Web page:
Before the New York Red Bulls start their season with a CONCACAF Champions League quarterfinal (first leg) against the Vancouver Whitecaps on Wednesday, February 22. It will be the team’s 2017 season-opener, home-opener, first-ever CCL knockout round game, and the first time Sacha Kljestan will lead RBNY on to the field as captain for a competitive match.
For the occasion, as we assume he will do for every game he plays for RBNY this season, he will be wearing this baby.
Sorry, I meant this baby.
Paying tribute to three supporters groups’ that make up the South Ward at Red Bull Arena is a masterstroke from the new captain, and a welcome gesture after another turbulent off-season for RBNY fans.
At Red Bulls Media Day, Kljestan made clear he regarded the captaincy as an honor and he had a clear sense of what he wanted to achieve while wearing the armband. He recalled his feelings when we was first informed of his new responsibility by head coach Jesse Marsch: “I was proud, and my first feeling was that I am thankful that Jesse has that trust in me and my teammates have that trust in me.”
I am just proud to represent Jesse and the coaching staff and I want the fans to be proud of me as well.
For his part, Marsch clearly has confidence in his captain - a man he played alongside at Chivas USA before he moved into coaching. Kljestan has been a senior member of the team since he joined RBNY, and visibly a leader on the field: taking set pieces and penalties, assuming a central (figuratively and tactically) attacking role from the start.
Marsch had no hesitation in sharing his feelings about Captain Kljestan at Media Day:
It almost wasn't a choice at all. I mean, he had served as sort of like the vice captain for two years. And it was a natural fit. I mean, there was a discussion within the staff, but -- you know, I think it was pretty clear that this is a guy who's our key, top leader right now.
I think the players already all look to him. He has such a quiet confidence and an ease to the way that he interacts with everyone around him. He makes people around him better, you know, by how he plays on the field, but also by how he treats them and how he interacts with them in their personal lives.
Marsch also opened up a little about some of the tactical adjustments that come with the visible change in formation the team has been working on in preseason. The move to the 4-2-2-2 brings with it a some broader tactical objectives:
Yes, we are moving a little bit to a two-forward system and some tactical shifts. It's even different than when we employed two strikers last year.
So we're trying to find ways to be a little bit more compact with our team tactically and see if we can control the kinds of chances and counter attacks that we give up to the opponent, and in there, also still build in a real clear sense of how we press, how we counter press, how we attack, how we be aggressive to play the way we want to play.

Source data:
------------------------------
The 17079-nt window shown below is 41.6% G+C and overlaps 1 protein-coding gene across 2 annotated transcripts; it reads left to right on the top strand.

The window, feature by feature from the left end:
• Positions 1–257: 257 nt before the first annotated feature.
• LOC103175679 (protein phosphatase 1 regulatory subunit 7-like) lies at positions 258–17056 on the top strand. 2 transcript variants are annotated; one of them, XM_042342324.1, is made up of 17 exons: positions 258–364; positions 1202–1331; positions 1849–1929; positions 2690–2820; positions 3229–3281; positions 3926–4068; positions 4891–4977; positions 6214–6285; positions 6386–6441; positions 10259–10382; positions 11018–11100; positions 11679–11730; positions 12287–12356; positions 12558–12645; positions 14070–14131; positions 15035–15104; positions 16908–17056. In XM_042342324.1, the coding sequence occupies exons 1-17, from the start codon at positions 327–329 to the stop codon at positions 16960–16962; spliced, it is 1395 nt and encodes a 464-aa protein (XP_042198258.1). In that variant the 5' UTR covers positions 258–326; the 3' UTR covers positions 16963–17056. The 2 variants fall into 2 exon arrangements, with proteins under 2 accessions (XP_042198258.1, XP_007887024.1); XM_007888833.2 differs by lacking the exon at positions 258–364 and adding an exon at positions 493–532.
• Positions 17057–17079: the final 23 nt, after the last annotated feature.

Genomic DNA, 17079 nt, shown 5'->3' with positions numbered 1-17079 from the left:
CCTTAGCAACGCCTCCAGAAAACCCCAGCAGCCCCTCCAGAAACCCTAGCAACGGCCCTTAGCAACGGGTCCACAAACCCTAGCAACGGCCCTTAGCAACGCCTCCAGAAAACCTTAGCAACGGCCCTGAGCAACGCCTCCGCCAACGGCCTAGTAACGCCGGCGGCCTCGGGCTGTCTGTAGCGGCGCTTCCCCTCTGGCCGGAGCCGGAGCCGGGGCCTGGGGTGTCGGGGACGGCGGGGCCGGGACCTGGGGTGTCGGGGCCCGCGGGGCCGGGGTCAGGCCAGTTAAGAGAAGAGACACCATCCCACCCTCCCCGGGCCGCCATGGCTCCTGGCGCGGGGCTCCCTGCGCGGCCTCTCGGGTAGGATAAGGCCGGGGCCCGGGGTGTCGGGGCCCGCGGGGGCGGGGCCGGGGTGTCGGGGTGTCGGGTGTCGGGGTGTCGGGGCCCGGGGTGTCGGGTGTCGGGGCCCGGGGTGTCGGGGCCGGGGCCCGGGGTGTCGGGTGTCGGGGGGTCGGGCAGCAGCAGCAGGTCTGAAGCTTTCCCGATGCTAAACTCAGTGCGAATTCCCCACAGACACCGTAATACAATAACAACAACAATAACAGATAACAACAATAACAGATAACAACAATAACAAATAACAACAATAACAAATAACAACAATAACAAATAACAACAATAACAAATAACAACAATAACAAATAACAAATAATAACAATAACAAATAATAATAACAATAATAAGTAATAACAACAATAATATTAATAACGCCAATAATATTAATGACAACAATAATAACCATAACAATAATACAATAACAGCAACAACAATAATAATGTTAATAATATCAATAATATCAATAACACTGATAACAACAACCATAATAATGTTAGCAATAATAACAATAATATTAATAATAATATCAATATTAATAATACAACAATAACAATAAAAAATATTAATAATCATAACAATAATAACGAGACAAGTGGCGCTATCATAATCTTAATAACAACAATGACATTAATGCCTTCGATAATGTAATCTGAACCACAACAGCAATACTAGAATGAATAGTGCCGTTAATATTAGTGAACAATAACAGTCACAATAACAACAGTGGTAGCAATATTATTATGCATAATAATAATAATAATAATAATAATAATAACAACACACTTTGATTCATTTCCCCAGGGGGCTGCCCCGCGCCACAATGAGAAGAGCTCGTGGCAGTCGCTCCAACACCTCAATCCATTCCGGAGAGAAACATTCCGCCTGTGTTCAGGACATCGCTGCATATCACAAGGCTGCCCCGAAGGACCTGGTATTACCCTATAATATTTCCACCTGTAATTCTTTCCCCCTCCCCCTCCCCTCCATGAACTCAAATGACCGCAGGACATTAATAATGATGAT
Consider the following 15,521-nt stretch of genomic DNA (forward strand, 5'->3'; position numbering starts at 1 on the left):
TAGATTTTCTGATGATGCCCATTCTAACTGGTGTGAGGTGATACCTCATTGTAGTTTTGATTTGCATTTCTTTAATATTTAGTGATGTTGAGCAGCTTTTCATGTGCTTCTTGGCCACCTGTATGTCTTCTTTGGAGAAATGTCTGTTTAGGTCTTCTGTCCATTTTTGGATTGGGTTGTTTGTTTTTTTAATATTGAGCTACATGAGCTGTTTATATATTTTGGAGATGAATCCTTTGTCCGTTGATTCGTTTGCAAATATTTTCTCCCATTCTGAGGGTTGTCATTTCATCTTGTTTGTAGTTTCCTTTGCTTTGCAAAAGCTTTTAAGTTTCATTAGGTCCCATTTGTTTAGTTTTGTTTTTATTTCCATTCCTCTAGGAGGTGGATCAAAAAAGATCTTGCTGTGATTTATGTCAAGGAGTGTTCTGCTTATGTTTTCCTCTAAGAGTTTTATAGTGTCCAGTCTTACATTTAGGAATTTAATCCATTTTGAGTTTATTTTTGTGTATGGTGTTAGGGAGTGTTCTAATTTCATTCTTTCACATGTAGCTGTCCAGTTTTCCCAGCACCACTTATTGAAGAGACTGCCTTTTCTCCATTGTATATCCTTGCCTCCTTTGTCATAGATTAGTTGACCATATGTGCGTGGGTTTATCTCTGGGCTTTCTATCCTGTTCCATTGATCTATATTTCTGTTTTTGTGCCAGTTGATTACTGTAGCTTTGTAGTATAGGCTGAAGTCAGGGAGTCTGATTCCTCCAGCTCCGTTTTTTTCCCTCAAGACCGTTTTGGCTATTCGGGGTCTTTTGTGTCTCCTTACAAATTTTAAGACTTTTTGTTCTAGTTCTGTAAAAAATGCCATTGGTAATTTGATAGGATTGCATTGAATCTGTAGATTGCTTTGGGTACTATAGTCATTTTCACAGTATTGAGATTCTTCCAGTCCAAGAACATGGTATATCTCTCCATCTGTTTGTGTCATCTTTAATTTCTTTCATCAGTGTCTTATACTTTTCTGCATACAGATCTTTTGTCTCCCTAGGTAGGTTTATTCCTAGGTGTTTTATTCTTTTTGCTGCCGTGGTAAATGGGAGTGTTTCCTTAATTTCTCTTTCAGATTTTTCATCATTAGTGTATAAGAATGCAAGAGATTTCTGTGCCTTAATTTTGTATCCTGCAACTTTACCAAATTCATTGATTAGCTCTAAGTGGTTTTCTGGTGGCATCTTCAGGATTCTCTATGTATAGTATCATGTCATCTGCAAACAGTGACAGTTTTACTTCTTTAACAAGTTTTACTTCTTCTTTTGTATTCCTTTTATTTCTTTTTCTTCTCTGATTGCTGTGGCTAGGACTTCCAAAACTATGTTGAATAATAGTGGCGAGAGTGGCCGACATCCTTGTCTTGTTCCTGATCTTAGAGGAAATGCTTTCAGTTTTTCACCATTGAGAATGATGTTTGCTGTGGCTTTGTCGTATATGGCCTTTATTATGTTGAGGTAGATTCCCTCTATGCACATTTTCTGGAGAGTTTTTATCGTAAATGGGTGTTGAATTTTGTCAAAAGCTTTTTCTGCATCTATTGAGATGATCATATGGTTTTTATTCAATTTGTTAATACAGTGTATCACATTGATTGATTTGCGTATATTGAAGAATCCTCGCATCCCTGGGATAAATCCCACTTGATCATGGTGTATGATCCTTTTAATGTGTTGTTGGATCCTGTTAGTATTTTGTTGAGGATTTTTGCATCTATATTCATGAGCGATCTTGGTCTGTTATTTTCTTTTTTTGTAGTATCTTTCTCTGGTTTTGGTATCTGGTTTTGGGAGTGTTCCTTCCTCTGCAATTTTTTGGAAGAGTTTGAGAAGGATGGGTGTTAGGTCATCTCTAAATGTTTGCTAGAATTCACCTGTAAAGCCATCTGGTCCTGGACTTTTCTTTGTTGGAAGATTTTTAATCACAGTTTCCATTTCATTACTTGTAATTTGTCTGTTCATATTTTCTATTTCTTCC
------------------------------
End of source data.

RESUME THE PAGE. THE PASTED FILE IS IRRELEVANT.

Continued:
The adjustment will also ask Sacha to adjust his role:
I think even this year, you'll see when we play two strikers that Sacha at times will be the second striker, and which still will allow him to, I think, when we have the ball, to assume that number 10 role and that number 10 position.
But I think what it does is, is it puts our -- I think what it does is, more than anything, it means that our first line of pressure is a little bit more aggressive. It means that the way it connects with the players behind them means that we can be a little bit more compact. We can still achieve some of those things, whether we play with three strikers or whether you want to call it one, but we like the way that the rotations work with and without the ball.
And in general, the compactness that we're trying to create is -- we think that the evolution of our team and where we're at is that we want to still find ways to prevent giving up chances. So defensively, we want to be harder to play against. Knowing that we have a great complement of attacking players that are still very explosive in the attack, and that we're going to score goals.
As captain, Kljestan also has to help his teammates adjust to the new plan on the field. He sounded a lot like his coach when describing the tactical outlook for 2017 - which is, of course, one of the things a coach wants of his captain:
As we are trying to tweak the formation we are trying to be less susceptible from opening ourselves up and creating too much space between our lines.
We are working on ways to be tougher to break us down and making teams earning their chances against us, we will go through some growing pains and hopefully we will be better during the playoffs when we get there.
What I believe we will see out of Sacha Kljestan as the new captain for the New York Red Bulls is the same thing we got from Dax McCarty, both men are driven and both men always made sure to keep spirits up for their teammates when things aren’t going right. But Marsch was keen to emphasize that leadership is a collective concept at RBNY:
All along we've said the captain is not a one-man job. It's about a community of people. And so I think that certainly the two guys that will support Sacha the most will be Luis and Brad. So I think the three of them will really take on big leadership roles, and I think there's more room for other young guys to blossom into bigger leadership roles, too.
It will be a remodeled Red Bulls that take the field against Vancouver on Wednesday night. It will be just the first test of the team’s new system and new leadership, but it’s an important one. This is a club seemingly forever accused of not being able to get itself together for the playoffs. This year, it faces the challenge of playoffs on Day One. Kljestan has a more difficult start to his first season wearing the armband for RBNY than almost anyone who has preceded him.